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German Murder Trial Is Focus Of Anger In Islamic World

Women carry a symbolic coffin with a picture of Marwa al-Shirbiny during a protest in Istanbul.
Women carry a symbolic coffin with a picture of Marwa al-Shirbiny during a protest in Istanbul.
(RFE/RL) -- It is a story that has gripped both the Muslim and Western worlds.

It began in 2008, in the German city of Dresden, when an Egyptian-born woman, Marwa al-Shirbiny, asked a man to make room for her 3-year-old son on a children's playground swing.

The man, Alexander Wiens, responded by calling al-Shirbiny -- who was wearing an Islamic headscarf at the time -- a "terrorist" and a "slut."

Al-Shirbiny summoned the police, and Wiens was subsequently fined the equivalent of $480 on charges of verbal abuse.

When Wiens attempted to appeal the conviction this July, al-Shirbiny, then pregnant, attended the hearing. As she was leaving the courtroom, the court records charge, Wiens leapt at her and stabbed her 18 times with a kitchen knife.

Her husband, Elwi Ali Okaz, tried to protect her, and also suffered multiple stab wounds.

To make matters worse, in the melee a policeman shot Okaz in the leg, apparently assuming that the Egyptian man was the attacker, rather than the German defendant.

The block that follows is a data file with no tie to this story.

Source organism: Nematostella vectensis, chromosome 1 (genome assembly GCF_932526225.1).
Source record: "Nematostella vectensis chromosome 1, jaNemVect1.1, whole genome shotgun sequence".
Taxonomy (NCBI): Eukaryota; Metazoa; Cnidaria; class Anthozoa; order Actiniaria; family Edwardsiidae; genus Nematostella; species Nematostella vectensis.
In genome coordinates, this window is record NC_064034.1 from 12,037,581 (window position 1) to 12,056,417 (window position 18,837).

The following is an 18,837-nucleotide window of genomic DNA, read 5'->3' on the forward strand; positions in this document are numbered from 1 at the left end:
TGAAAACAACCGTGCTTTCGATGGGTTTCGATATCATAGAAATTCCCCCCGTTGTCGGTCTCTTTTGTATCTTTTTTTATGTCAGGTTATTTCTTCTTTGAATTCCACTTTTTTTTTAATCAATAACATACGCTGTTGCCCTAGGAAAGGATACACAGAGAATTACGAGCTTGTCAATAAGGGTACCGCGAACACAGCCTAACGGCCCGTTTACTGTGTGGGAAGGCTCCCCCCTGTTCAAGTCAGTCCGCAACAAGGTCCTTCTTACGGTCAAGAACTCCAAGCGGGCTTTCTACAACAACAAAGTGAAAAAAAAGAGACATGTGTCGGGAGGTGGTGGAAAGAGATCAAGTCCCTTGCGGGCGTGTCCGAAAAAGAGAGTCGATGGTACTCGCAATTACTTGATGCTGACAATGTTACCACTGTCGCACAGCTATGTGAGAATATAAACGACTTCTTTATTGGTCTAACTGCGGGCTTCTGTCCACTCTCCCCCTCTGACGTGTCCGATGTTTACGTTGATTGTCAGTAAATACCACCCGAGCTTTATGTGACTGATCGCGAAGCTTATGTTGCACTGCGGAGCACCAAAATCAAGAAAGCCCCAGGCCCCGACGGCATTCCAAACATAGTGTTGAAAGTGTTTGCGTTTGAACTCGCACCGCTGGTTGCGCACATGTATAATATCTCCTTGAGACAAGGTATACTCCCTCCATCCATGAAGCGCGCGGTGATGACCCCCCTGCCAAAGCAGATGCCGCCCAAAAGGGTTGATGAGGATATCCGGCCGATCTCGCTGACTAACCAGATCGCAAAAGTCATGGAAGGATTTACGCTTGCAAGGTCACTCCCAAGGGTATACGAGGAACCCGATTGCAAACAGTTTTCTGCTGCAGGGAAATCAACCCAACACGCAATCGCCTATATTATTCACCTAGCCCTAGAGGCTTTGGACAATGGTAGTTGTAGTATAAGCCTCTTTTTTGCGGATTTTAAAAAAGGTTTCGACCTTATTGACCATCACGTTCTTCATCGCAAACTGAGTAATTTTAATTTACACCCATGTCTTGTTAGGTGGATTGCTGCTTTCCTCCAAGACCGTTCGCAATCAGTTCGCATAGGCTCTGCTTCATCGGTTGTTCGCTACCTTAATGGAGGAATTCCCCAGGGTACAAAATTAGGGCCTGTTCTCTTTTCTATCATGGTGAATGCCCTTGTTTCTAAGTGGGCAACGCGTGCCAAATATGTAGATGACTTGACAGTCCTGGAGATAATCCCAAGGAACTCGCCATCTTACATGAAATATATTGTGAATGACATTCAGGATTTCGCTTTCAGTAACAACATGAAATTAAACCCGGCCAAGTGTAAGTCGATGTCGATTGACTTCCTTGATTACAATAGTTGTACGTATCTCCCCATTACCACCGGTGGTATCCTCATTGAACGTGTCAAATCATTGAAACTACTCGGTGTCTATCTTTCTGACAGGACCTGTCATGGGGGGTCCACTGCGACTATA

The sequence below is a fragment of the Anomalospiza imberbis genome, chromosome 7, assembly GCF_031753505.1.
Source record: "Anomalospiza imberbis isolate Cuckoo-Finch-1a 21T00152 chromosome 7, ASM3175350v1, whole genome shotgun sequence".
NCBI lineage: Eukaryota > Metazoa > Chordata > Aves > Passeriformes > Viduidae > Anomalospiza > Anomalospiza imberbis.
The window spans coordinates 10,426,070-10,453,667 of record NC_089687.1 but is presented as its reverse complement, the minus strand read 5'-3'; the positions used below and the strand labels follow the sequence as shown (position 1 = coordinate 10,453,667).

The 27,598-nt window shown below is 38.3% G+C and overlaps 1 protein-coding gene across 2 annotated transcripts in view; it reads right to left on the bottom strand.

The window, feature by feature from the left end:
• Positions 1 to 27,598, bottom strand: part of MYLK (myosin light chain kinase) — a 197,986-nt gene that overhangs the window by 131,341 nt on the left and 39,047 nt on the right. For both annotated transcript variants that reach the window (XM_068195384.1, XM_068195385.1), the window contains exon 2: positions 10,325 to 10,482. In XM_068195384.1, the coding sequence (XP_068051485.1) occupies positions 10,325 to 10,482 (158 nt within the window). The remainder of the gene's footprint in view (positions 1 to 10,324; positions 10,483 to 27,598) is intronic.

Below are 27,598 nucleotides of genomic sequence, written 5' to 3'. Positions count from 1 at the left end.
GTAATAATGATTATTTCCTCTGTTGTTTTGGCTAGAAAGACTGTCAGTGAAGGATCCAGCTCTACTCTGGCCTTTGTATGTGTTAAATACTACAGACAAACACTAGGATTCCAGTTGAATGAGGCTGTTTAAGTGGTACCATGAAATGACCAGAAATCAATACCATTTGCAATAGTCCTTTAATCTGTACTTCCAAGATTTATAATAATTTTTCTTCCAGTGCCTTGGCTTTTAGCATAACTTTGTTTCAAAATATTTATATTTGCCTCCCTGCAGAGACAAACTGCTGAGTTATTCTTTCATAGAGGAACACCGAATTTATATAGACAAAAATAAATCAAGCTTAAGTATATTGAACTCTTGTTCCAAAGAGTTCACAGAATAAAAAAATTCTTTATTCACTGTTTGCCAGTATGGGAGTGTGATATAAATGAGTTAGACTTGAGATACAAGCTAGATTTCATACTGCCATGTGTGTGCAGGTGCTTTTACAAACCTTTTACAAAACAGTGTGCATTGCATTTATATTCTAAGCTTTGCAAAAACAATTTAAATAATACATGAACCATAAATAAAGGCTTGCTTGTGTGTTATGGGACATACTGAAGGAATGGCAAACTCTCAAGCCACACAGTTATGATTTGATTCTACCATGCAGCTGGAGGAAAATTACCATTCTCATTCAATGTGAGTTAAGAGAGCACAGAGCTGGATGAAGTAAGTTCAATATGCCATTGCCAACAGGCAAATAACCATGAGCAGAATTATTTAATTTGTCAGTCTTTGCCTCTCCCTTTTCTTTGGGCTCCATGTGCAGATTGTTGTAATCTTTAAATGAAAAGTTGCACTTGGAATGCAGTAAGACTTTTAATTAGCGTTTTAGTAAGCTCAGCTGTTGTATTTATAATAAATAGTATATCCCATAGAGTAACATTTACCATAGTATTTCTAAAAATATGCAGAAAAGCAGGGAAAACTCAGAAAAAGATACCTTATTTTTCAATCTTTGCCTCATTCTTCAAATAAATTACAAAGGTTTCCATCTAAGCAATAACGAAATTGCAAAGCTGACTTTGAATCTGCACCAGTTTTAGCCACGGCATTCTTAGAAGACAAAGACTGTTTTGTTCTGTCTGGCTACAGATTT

The murder trial of Wiens, a 29-year-old ethnic German born in Russia, began in Dresden October 26 in the same courtroom where the murder took place. The dead woman's husband, Okaz, attended on a pair of crutches.

Ayyub Axel Koehler, the head of Germany's Central Muslim Council, told Reuters before the trial started that Muslims everywhere are intensely interested in this case.

"This trial is getting huge attention in the Muslim world,” Koehler said. “There were riots in some Islamic countries because of this murder. So it's up to us Germans to defend our reputation."

Koehler, a convert to Islam, was referring to demonstrations in Egypt and Iran, and Tehran's request for the United Nations to become involved.

He also said that Germany's Muslim community -- the biggest in Europe after France -- has been badly shaken by the affair.

"We're looking at this trial with great anticipation, because our women and girls are obviously scared,” he said. “They are already being discriminated against in public and looked down on."

Koehler said Germany's reputation has suffered badly, and that politicians have ignored Islamophobia and its consequences in society.

State prosecutor Christian Avenarius said in the course of the trial that it was clear the accused was motivated by a fanatic hatred of foreigners.

A top aide to German Chancellor Angela Merkel, Commissioner for Minorities Maria Boehmer, called on October 26 for calm, saying she knew that this "terrible deed" caused horror both in Germany and Egypt, as well as many parts of the Arab world.

She said it showed that Germans must "engage daily" to fight against racism, and work for peaceful coexistence.

Security is reported to be tight at the Dresden courthouse, with some 200 policemen surrounding the building. The accused has his hands and feet chained together, and is sitting behind bulletproof glass.

Egypt's ambassador to Berlin, Ramzy Ezzeldin, attended the opening of the trial, telling journalists as he arrived that he has "great trust" in German justice.